Like the old philosophical conundrum about the noise made by a tree falling in a deserted forest, so the upcoming election in Burma raises the question: if a country goes to the polls and no one is there to see, how do we know elections have taken place at all?
To be fair, many of Burma’s 29 million eligible voters will bear witness to the country’s first multi-party elections in two decades this Sunday. But with international election observers and foreign journalists banned and domestic reporters prevented from going within 50 metres of polling stations the elections will not get proper scrutiny.
Even if there is no electoral fraud on the day, the result will have been carefully stage-managed by Burma’s current military rulers. Aung San Suu Kyi’s National League for Democracy (NLD) – the party whose overwhelming majority in the 1990 elections was ignored by the junta – is boycotting the elections in protest at the country’s new Constitution which reserves three key ministerial posts for serving generals and 25% of seats in all chambers for the military. The two main parties contesting the polls are closely linked to the military and the Union Solidarity and Development Party (USDP) led by former junta officials is almost certain to sail to victory.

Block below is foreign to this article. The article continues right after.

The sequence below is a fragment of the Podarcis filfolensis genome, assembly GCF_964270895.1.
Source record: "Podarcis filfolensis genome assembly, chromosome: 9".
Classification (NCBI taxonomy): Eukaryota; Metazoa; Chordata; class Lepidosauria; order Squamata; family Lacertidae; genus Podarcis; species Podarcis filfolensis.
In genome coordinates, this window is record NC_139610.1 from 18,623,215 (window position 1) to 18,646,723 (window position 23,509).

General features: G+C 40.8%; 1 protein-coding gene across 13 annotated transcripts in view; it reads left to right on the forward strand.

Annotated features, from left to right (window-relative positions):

Burma’s military government has billed the election as part of its “road map to democracy” after 50 years of military rule but with little freedom of association, assembly or movement and strict state control of the media and the electoral process it his hard to see how these elections can be seen as democratic. Millions of ethnic minorities in several states have had their ballot cancelled on the grounds that “conditions are not conducive to holding a free and fair election”. In addition nearly one million stateless Rohingya Muslims and millions of other Burmese migrant workers in Thailand, Malaysia and India have been denied the vote.
Elaine Pearson of Human Rights Watch stated this week that the elections “are being conducted in a climate of fear, intimidation, and resignation” and are about “elite military transformation rather than democratic transition.”
Just 3 years after the Saffron revolution saw protesting monks grab headlines around the world, Burma’s rulers are determined to prevent these elections from getting much media coverage and are hopeful that the result will provide a facade of legitimacy to the new government. With journalists banned and the election result already a foregone conclusion newspaper editors might ask them ‘where’s the story?’ But no matter how little news seeps out about this election, the Burmese people’s ongoing struggle against repression is story that should not be forgotten.